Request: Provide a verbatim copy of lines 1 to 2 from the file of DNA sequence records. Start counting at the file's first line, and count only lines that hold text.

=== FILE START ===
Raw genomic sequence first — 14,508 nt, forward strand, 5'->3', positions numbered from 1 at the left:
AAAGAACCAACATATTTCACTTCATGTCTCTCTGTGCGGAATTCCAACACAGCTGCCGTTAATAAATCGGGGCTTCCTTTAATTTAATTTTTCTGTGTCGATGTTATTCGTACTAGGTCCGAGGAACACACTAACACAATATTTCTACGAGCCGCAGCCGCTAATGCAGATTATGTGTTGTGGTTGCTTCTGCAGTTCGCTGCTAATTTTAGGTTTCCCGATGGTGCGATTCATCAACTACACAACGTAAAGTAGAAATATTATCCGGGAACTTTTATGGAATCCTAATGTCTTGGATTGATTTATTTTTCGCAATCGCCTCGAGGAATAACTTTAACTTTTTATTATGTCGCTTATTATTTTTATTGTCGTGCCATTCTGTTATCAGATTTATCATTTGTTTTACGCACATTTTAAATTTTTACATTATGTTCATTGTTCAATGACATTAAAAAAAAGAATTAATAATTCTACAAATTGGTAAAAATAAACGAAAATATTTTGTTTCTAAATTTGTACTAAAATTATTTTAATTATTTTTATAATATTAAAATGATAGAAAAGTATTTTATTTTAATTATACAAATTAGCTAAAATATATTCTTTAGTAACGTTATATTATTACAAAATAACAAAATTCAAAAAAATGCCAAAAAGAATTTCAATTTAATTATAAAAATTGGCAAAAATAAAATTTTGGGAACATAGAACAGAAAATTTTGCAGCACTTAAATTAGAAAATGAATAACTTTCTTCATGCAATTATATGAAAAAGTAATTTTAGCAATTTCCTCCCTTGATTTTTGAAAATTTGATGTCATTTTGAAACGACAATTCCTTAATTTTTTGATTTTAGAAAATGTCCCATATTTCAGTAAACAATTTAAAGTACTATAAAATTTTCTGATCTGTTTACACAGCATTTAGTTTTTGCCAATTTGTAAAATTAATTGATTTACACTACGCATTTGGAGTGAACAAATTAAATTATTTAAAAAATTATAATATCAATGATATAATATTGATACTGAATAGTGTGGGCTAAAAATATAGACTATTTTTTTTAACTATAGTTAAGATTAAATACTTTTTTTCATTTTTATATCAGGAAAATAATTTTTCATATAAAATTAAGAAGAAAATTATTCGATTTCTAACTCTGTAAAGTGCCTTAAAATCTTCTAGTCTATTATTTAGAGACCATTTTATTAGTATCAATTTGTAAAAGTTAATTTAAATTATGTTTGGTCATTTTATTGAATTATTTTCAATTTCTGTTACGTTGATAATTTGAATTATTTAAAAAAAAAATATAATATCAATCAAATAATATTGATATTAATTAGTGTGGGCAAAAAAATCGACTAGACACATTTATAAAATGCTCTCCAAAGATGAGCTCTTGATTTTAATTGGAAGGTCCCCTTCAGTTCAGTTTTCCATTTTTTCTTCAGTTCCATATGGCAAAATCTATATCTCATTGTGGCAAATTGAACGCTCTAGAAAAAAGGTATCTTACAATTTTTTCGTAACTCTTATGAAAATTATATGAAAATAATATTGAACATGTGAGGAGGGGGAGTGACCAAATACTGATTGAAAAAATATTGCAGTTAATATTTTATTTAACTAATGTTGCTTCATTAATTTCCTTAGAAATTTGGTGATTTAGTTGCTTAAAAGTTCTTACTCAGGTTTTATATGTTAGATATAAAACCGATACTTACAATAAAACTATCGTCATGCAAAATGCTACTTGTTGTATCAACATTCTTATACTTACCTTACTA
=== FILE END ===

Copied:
Raw genomic sequence first — 14,508 nt, forward strand, 5'->3', positions numbered from 1 at the left:
AAAGAACCAACATATTTCACTTCATGTCTCTCTGTGCGGAATTCCAACACAGCTGCCGTTAATAAATCGGGGCTTCCTTTAATTTAATTTTTCTGTGTCGATGTTATTCGTACTAGGTCCGAGGAACACACTAACACAATATTTCTACGAGCCGCAGCCGCTAATGCAGATTATGTGTTGTGGTTGCTTCTGCAGTTCGCTGCTAATTTTAGGTTTCCCGATGGTGCGATTCATCAACTACACAACGTAAAGTAGAAATATTATCCGGGAACTTTTATGGAATCCTAATGTCTTGGATTGATTTATTTTTCGCAATCGCCTCGAGGAATAACTTTAACTTTTTATTATGTCGCTTATTATTTTTATTGTCGTGCCATTCTGTTATCAGATTTATCATTTGTTTTACGCACATTTTAAATTTTTACATTATGTTCATTGTTCAATGACATTAAAAAAAAGAATTAATAATTCTACAAATTGGTAAAAATAAACGAAAATATTTTGTTTCTAAATTTGTACTAAAATTATTTTAATTATTTTTATAATATTAAAATGATAGAAAAGTATTTTATTTTAATTATACAAATTAGCTAAAATATATTCTTTAGTAACGTTATATTATTACAAAATAACAAAATTCAAAAAAATGCCAAAAAGAATTTCAATTTAATTATAAAAATTGGCAAAAATAAAATTTTGGGAACATAGAACAGAAAATTTTGCAGCACTTAAATTAGAAAATGAATAACTTTCTTCATGCAATTATATGAAAAAGTAATTTTAGCAATTTCCTCCCTTGATTTTTGAAAATTTGATGTCATTTTGAAACGACAATTCCTTAATTTTTTGATTTTAGAAAATGTCCCATATTTCAGTAAACAATTTAAAGTACTATAAAATTTTCTGATCTGTTTACACAGCATTTAGTTTTTGCCAATTTGTAAAATTAATTGATTTACACTACGCATTTGGAGTGAACAAATTAAATTATTTAAAAAATTATAATATCAATGATATAATATTGATACTGAATAGTGTGGGCTAAAAATATAGACTATTTTTTTTAACTATAGTTAAGATTAAATACTTTTTTTCATTTTTATATCAGGAAAATAATTTTTCATATAAAATTAAGAAGAAAATTATTCGATTTCTAACTCTGTAAAGTGCCTTAAAATCTTCTAGTCTATTATTTAGAGACCATTTTATTAGTATCAATTTGTAAAAGTTAATTTAAATTATGTTTGGTCATTTTATTGAATTATTTTCAATTTCTGTTACGTTGATAATTTGAATTATTTAAAAAAAAAATATAATATCAATCAAATAATATTGATATTAATTAGTGTGGGCAAAAAAATCGACTAGACACATTTATAAAATGCTCTCCAAAGATGAGCTCTTGATTTTAATTGGAAGGTCCCCTTCAGTTCAGTTTTCCATTTTTTCTTCAGTTCCATATGGCAAAATCTATATCTCATTGTGGCAAATTGAACGCTCTAGAAAAAAGGTATCTTACAATTTTTTCGTAACTCTTATGAAAATTATATGAAAATAATATTGAACATGTGAGGAGGGGGAGTGACCAAATACTGATTGAAAAAATATTGCAGTTAATATTTTATTTAACTAATGTTGCTTCATTAATTTCCTTAGAAATTTGGTGATTTAGTTGCTTAAAAGTTCTTACTCAGGTTTTATATGTTAGATATAAAACCGATACTTACAATAAAACTATCGTCATGCAAAATGCTACTTGTTGTATCAACATTCTTATACTTACCTTACTA